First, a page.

Teenagers like definitions. And they like them to be concrete, printed in black and white text, unyielding and unchanging. So I start the year trying to give them what they want, while sneaking in loads of room for interpretation.
The very first day of class, I ask students to write down their own definition of religion and to try and determine a list of “requirements” that a religion must fulfill. Usually this takes just a minute or two, and as we share out I hear lots of ideas about god or gods, moral systems, and followers. I have them compare answers with each other, combining and refining their lists of characteristics. And then I introduce them to the definition that we will use for the year:
A response to the sacred in life, as shaped by institutionalized traditions.
This is a paraphrasing of the description offered up in the textbook we use, Living Religions by Mary Pat Fisher, 7th edition. It’s a simplification, sure, and I think there might be a hundred more definitions out there. But I like it because as a class, we can break it down into 2 core parts:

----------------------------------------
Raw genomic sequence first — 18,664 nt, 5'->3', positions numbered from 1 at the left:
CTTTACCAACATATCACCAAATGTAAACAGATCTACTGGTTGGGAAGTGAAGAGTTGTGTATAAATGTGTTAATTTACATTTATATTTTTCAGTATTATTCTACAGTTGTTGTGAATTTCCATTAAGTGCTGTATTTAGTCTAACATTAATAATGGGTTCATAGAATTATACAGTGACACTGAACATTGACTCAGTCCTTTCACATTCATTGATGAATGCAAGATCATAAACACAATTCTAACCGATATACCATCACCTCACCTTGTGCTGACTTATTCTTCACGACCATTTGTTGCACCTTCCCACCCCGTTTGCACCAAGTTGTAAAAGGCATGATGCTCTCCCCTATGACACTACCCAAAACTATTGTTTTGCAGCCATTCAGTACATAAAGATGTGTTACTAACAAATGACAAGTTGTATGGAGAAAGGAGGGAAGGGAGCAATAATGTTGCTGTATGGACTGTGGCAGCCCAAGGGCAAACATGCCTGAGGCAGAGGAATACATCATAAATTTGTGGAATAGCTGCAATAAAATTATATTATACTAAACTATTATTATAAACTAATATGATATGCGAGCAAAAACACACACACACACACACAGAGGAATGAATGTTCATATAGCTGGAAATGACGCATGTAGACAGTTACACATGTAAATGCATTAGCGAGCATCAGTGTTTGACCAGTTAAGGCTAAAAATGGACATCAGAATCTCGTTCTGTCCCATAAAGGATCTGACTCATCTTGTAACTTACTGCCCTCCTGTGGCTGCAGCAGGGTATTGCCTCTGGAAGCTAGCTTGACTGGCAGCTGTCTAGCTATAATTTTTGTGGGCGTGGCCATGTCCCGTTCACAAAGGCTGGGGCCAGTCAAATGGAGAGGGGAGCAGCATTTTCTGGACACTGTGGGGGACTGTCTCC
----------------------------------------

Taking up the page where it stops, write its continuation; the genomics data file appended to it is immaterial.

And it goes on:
1) A response to the sacred or unknowable in life. The questions unanswered by science or those mysterious, unexplainable happenings in the world.
2) Institutionalized traditions. Meaning there is an “institution”–the kids can think of this as a physical building, a community, or an organization that carries beliefs and practices on. This explains how religion differs from spirituality, how it holds on to traditional ways of living while evolving in modern times.
We also use Ninian Smart’s seven characteristics of religion to help create a checklist to use with various religions or ways of thinking. There is an excerpt here, for those interested. We use the acronym MR. SNEED (or MRS. NEED, depending on the day. These include: Materials, Rituals, Social, Narratives, Ethics, Emotional Responses, and Doctrines. A key point here is htat a god or deity is NOT a required component of a religion. This can be tough for some kids to wrap their heads around, but I think it’s important to address before we delve into different traditions. Using this checklist becomes an integral part of our class. When we discuss atheism, we compare some of the structures of atheism today to this list; when we study Buddhism, Judaism, and any other belief system, we use the checklist to review what we have learned. It helps identify similarities and gives the students something firm to work with, while proving enough flexibilty that we can sneak in some new and perhaps challenging ideas.
What about you? How would you define religion?